The award, Literary Review writes, honors “an author who has produced an outstandingly bad scene of sexual description in an otherwise good novel,” a scene that is “poorly written, perfunctory, or redundant.” (Expressly pornographic or erotic literature is not considered.) This year’s winner will be announced on Dec. 3 at the aptly named In & Out Club in London, but some nominees have already been announced. And spoiler alert: Every one of them is a man.
That’s hardly unprecedented; 22 of the 24 past winners were also men.
If you’re interested in reading the semen-filled, cringeworthy, and sometimes amusing nominated passages, The Guardian has compiled them all—and competition is tough. Take, for instance, this scene from Scroundels: The Hunt for Hansclapp, a comedic historical fiction novel by Major Victor Cornwall and Major Arthur St John Trevelyan. Not only does it manage to use the phrase “vaginal ratchet,” but there are sexual metaphors about boa constrictors and pepper mills thrown in for good measure:
“Empty my tanks,” I’d begged breathlessly, as once more she began drawing me deep inside her pleasure cave. Her vaginal ratchet moved in concertina-like waves, slowly chugging my organ as a boa constrictor swallows its prey. Soon I was locked in, balls deep, ready to be ground down by the enamelled pepper mill within her.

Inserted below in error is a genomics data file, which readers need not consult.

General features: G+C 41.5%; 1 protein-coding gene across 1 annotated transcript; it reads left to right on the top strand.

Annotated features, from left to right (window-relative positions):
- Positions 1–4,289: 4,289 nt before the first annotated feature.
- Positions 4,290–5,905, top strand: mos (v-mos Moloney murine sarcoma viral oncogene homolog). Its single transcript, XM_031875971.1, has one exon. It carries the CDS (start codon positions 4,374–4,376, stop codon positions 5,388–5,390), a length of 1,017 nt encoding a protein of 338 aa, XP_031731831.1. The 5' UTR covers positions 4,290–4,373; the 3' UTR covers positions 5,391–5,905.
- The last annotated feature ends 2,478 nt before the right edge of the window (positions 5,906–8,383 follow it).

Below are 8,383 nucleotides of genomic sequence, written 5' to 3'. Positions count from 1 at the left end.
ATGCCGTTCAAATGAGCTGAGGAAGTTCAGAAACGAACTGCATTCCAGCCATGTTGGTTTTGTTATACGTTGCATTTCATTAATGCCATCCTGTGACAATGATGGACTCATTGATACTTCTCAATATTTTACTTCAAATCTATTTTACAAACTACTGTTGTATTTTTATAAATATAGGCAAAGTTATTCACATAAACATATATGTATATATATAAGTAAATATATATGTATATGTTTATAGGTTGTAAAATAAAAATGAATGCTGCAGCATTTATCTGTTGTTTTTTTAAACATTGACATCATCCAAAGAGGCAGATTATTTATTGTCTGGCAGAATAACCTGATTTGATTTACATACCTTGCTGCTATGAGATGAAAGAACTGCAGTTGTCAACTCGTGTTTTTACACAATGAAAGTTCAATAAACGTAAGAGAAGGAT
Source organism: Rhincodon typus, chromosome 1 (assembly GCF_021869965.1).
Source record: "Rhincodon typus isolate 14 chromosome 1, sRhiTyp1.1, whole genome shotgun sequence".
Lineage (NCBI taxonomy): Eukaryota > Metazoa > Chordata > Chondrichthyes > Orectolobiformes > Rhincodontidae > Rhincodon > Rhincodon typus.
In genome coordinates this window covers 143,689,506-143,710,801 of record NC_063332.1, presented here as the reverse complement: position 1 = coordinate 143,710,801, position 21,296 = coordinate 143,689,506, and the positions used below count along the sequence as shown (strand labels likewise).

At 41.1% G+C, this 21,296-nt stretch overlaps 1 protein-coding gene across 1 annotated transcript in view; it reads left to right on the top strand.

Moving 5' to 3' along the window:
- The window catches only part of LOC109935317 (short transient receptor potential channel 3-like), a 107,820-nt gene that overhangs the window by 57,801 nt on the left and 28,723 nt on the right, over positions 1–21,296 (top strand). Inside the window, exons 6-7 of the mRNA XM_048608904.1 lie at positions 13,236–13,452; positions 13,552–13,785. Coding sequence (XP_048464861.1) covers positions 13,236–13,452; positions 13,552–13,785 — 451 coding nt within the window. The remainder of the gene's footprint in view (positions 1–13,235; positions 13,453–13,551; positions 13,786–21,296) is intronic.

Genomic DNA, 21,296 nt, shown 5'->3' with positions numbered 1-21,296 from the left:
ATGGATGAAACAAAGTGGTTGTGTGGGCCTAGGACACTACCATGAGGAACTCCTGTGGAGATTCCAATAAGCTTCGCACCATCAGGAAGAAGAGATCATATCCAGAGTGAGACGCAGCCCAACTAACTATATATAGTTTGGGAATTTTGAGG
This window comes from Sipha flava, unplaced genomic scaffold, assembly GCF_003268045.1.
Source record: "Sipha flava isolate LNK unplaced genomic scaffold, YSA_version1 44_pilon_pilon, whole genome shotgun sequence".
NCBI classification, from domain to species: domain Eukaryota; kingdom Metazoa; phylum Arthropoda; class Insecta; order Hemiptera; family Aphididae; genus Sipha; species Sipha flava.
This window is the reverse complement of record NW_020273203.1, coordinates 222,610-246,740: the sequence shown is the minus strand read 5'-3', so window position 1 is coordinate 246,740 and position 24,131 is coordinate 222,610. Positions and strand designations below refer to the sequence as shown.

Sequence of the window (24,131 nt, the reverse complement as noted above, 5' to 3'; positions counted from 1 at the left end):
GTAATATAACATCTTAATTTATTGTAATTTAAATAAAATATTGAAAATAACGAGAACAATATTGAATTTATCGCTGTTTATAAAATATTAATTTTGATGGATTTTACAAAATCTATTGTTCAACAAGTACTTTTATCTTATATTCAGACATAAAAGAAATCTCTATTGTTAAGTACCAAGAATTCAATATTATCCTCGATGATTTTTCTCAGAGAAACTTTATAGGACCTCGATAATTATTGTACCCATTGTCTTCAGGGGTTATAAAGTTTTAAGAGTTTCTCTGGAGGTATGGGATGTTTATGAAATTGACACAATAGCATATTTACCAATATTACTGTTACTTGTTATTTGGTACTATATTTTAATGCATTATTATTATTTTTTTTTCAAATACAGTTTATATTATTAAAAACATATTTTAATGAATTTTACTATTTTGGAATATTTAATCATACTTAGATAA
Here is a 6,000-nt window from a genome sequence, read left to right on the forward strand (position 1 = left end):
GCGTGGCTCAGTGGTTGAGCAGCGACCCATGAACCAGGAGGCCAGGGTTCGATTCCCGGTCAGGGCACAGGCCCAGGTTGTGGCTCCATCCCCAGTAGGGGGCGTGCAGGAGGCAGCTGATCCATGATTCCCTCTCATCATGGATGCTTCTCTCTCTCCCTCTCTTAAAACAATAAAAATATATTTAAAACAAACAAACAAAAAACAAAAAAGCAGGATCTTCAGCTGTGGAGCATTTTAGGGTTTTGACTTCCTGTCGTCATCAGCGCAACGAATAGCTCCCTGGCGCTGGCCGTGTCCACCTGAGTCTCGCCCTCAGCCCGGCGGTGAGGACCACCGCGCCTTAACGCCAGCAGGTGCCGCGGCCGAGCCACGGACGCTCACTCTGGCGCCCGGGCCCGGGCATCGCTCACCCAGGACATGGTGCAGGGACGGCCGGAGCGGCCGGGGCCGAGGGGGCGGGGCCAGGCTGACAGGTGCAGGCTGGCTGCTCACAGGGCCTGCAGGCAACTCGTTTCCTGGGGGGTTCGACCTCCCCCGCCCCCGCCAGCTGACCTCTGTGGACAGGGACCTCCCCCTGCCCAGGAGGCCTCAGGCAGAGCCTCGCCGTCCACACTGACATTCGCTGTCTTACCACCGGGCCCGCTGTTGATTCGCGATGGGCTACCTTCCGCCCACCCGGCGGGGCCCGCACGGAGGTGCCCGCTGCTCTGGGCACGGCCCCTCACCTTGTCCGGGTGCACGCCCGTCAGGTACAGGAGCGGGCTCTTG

Even some of the world’s most celebrated authors, such as Japanese writer Haruki Murakami, made the list. From Murakami’s Killing Commendatore:
My ejaculation was violent, and repeated. Again and again, semen poured from me, overflowing her vagina, turning the sheets sticky. There was nothing I could do to make it stop. If it continued, I worried, I would be completely emptied out. Yuzu slept deeply through it all without making a sound, her breathing even. Her sex, though, had contracted around mine, and would not let go. As if it had an unshakeable will of its own and was determined to wring every last drop from my body.
Some of the nominees, including Irish authors Julian Gough and William Well, have even welcomed—albeit sarcastically—their inclusion on the list. “I hope I win,” Gough told the Irish Times. “For years some of the best and most interesting writing about sex has been shortlisted annually by the sniggering mutual masturbators of the Literary Review. It’s an honor when a piece of writing which is intended to depict bad sex is identified as depicting bad sex.”
You can read all the nominated passages here.